Blog 1A. Recognizing a Conflict

Frustrated ManThe CEO called an emergency meeting of the executive team. “The CFO just showed me our new data. We’re still increasing productivity and profits, but the curve has slowed down a bit.”

“Why don’t we wait a while longer and see?” said someone. “Maybe in a few more days or a week things will be back on track.”

“I don’t know”, said someone else. “If it gets worse instead of better, we could get in real trouble.”

“Yeh”, said a third. “On LinkedIn, I saw this profile of a guy who’s been a psychiatrist. He says pain like we’re having is likely from an internal conflict. He can come and explore it, get back to us at the end of a day, and give us a plan.”

“I’ve seen it too”, said another. “He’s also been doing this for 40 years and has a long track record. He’ll stay for as long as we need him, but then he’ll leave so he’s not a permanent item on our budget.”

“You’re right”, said the third. “And there’s another thing. If he finds something he’s not comfortable handling, he’ll recommend someone else he trusts, and he won’t charge us for his day’s work.”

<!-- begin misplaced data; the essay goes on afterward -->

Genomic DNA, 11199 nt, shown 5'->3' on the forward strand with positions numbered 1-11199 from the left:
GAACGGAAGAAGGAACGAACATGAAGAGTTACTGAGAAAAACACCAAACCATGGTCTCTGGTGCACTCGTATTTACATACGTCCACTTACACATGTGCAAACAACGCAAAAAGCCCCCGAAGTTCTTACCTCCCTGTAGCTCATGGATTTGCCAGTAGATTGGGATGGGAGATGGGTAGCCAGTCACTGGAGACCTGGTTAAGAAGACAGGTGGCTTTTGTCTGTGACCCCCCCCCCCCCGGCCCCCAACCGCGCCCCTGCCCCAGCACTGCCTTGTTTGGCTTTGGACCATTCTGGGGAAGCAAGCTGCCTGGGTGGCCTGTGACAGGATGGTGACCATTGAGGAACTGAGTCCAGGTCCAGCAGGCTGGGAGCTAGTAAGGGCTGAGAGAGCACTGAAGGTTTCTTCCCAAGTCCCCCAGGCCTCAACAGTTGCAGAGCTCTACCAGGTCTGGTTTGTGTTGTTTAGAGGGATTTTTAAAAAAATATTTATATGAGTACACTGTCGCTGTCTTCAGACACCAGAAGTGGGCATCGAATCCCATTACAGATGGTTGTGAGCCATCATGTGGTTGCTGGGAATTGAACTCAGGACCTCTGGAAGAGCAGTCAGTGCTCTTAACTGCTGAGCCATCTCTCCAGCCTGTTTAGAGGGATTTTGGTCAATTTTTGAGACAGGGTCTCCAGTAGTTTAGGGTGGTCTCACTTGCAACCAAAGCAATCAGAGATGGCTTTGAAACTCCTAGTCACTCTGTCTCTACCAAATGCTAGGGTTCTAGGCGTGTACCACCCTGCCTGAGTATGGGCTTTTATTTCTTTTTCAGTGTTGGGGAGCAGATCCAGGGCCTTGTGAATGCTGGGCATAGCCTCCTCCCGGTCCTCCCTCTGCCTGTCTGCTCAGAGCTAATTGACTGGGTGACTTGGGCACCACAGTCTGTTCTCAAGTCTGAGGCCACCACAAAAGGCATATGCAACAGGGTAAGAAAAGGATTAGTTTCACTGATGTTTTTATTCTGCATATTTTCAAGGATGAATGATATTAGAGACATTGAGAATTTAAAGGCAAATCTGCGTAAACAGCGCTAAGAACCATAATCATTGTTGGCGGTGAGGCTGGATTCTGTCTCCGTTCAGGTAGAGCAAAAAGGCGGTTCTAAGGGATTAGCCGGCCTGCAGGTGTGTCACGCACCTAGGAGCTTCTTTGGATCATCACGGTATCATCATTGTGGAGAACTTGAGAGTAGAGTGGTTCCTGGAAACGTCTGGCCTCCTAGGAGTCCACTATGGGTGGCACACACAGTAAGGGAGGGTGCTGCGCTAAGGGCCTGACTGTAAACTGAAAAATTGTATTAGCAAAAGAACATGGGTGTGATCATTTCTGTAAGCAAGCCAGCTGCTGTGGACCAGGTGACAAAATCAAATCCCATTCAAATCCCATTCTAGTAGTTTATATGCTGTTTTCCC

“There’s more”, said the other. “If we like what he’s done, and we decide we’d like to handle internal conflicts ourselves in the future, he’ll train us to do it.”

“OK”, said the CEO. “I’ll see if he can come in later today or tomorrow to talk.”

 

Illustrations in my blogs are either my own drawings or courtesy of pixabay.com 

Contact me at 650-762-6755 or pieterk@post.harvard.edu for more information or to start a conversation.

Pieter Kark, MD, San Mateo, CA 94401-2238

 

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